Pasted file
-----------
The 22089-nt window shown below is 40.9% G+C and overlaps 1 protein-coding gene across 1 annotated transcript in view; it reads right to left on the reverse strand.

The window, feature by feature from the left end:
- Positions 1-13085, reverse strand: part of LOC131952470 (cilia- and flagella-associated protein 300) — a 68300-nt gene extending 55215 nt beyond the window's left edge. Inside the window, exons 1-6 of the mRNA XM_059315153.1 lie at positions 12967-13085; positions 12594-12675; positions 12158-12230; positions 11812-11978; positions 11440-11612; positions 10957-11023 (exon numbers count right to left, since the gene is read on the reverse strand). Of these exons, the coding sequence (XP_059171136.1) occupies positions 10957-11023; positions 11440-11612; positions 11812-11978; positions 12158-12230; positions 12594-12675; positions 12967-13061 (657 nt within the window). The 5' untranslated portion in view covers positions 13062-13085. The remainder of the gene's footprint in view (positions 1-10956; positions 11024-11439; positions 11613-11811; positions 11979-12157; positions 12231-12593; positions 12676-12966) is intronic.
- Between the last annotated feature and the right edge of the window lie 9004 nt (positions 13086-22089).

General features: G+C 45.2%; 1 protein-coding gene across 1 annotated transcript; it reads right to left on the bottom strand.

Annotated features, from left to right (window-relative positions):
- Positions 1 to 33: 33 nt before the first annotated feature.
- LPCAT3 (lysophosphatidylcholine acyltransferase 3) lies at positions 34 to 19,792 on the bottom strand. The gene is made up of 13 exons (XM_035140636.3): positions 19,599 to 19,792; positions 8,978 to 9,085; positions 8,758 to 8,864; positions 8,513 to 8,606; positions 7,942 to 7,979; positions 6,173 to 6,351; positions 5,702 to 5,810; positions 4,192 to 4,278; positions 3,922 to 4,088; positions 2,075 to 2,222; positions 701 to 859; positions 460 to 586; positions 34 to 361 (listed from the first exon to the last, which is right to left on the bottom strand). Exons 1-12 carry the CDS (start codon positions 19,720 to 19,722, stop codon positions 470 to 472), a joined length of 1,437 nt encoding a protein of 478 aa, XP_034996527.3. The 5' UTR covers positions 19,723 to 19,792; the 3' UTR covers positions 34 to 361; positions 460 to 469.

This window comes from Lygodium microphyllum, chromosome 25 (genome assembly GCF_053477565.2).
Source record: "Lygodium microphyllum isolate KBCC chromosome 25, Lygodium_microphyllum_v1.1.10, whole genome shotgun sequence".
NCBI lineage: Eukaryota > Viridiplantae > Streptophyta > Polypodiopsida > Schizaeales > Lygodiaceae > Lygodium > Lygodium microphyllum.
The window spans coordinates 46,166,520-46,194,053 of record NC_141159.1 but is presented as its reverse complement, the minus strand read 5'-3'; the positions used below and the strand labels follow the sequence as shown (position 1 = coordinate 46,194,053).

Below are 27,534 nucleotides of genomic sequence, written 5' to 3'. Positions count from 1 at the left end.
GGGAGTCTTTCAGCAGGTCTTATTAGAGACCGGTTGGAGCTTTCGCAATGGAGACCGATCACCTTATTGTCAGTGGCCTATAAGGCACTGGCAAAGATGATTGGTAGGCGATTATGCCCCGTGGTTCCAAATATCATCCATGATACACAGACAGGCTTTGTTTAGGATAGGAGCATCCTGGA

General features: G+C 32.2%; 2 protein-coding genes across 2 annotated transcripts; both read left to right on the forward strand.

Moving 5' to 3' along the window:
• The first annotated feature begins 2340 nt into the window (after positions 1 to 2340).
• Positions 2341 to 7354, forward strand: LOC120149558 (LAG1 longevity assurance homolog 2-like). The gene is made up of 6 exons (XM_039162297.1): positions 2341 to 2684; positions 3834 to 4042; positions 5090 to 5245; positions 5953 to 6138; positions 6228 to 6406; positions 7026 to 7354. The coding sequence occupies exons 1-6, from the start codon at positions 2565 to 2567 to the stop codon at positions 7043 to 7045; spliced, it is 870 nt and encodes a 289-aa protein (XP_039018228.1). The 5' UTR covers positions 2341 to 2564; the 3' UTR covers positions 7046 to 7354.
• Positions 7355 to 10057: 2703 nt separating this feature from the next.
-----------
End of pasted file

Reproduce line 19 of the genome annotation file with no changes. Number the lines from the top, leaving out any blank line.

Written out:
• Positions 7355 to 10057: 2703 nt separating this feature from the next.